Moving the race conversation to a different place

August 4, 2010

The focus of my conversations reflects my worldview,  revealing the way I’ve been socialized to see things.  I’ve been wondering what would happen if the conversation about race moved to a different place than I so often experience it.

Instead of patting ourselves on the back about the diverse number of citizens, students, employees, managers, etc.,  in our organizations, what if we asked about the experiences those diverse people are having in our workplaces, churches, and families? I can no longer participate in pats-on-the-back numbers when I hear the painful stories about experiences people of color have in predominantly white settings.

Instead of talking about diversity, how about we shift the focus to how power and privilege play out in destructive ways in our institutions and culture?  “Engaging in diversity” is a fluff phrase I can hide behind instead of recognizing how  the ignorance and whims of some white people holding dominant power often control what’s categorized as “normal,” effectively isolating and marginalizing anyone who doesn’t fit that white norm.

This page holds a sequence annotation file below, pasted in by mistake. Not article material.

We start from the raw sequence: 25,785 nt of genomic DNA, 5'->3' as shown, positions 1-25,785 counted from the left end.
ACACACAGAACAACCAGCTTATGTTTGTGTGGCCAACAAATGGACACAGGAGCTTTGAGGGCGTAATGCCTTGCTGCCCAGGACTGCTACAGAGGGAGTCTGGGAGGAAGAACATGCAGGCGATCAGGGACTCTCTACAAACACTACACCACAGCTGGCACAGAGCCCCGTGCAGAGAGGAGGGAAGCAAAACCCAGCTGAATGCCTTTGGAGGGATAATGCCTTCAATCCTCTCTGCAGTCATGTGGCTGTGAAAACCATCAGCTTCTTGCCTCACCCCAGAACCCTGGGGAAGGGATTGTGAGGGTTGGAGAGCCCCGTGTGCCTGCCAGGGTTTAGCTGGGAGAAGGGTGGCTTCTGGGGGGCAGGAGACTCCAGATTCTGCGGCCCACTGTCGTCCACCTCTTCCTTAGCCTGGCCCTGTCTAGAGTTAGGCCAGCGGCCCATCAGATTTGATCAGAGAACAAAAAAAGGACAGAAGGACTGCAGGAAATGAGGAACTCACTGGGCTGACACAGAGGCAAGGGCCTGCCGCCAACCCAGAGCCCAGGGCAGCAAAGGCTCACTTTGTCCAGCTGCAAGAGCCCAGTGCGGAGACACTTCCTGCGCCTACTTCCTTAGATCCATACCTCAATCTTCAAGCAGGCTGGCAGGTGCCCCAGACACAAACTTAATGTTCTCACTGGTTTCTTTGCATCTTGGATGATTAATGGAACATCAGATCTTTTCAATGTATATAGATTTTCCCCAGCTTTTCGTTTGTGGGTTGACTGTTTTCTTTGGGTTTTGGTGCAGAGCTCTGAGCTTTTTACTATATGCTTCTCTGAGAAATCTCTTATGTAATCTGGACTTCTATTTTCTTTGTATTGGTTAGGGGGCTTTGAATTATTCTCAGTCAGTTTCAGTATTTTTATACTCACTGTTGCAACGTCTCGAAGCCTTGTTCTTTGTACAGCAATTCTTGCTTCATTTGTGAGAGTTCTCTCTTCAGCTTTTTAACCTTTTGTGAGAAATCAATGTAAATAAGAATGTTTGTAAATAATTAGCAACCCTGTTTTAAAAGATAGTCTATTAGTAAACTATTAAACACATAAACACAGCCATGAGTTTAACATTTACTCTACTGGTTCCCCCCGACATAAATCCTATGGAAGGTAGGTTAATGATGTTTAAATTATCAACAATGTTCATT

Instead of dwelling on our intentions (“I didn’t mean to do that), what would happen if we focused on acknowledging and learning from the impact of our words and actions (“I appreciate you sharing how my behavior impacted you.”)  Good intentions are not enough. We need to listen and learn from the impact that we have on others.

Instead of being a racially reactive society (witness the Sherrod fiasco), what would it look like if we were proactive and courageous and actually began to talk about how racism exists in our culture and what we can do about it?  A friend told me that when people of color get together, discussions of race almost always happen.  When I’m in groups of white people, discussions of race almost never happen.

As a white person, I know I’ve learned ways to control the race conversation in ways that keep the status quo of my experiences firmly in place. Enough of staying in place; we get nowhere with that process.  Let’s move.  Let’s move ourselves and move each other towards a bolder way of speaking truth so that the shackles of racism may be broken.

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